New York employers are forbidden from discriminating against an otherwise-qualified worker due to current, former or perceived disability status. Even if an employee does not have a disability but the employer believes that he or she does, discriminatory actions against the employee are against the law.
The state of technology today allows many workers to telecommute, either for a limited part of the workweek or, in some cases, every day. Many companies find allowing workers to telework is beneficial, according to the Equal Employment Opportunity Commission. Roughly 15 years ago the EEOC began to recognize telecommuting as a possible reasonable accommodation for workers with disabilities in appropriate cases.
A woman who works for Arc of Onondaga is suing the community-based organization for alleged disability discrimination. The organization provides services for people who have developmental disabilities and a woman who works for the organization says Arc failed to accommodate her disability. She says that after she requested a reasonable accommodation, she was demoted.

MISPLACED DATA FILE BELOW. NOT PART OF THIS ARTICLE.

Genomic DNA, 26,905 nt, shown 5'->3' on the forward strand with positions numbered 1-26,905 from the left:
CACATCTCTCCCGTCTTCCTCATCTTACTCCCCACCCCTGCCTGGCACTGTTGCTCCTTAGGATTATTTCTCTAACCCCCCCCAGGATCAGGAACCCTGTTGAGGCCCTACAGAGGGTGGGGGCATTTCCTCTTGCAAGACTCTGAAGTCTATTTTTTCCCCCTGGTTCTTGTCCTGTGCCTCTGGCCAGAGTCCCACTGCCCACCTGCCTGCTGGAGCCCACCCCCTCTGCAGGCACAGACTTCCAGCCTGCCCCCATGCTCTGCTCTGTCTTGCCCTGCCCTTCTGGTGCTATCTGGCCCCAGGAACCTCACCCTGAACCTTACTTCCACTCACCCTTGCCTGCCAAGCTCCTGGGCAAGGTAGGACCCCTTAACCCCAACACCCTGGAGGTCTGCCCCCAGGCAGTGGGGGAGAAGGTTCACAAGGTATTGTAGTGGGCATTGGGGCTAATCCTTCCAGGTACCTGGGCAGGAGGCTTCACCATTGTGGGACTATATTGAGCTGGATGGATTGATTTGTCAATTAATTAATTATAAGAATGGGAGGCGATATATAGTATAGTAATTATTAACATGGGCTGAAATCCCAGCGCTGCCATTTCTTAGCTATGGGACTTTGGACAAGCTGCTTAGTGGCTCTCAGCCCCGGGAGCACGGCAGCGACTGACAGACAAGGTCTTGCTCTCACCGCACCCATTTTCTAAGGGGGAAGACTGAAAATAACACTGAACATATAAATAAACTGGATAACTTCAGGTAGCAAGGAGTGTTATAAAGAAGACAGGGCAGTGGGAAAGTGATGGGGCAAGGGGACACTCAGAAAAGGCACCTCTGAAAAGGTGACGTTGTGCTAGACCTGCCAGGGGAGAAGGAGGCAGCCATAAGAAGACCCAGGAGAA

In October 2009, a woman in the Midwest was diagnosed with stage IV cervical cancer. She called her supervisor with the news, and says that she also hoped to continue working as she fought the disease. She had hoped that she could take a different job with her employer that may be less demanding. She was worried about the physical demands of her full time job, and during the phone conversation, she says that she asked about other work.
A Hicksville, New York woman says that she was fired after helping her supervisor move up the list on the national organ donor list to receive a kidney transplant. The woman says in her disability discrimination lawsuit that she suffered complications after donating a kidney.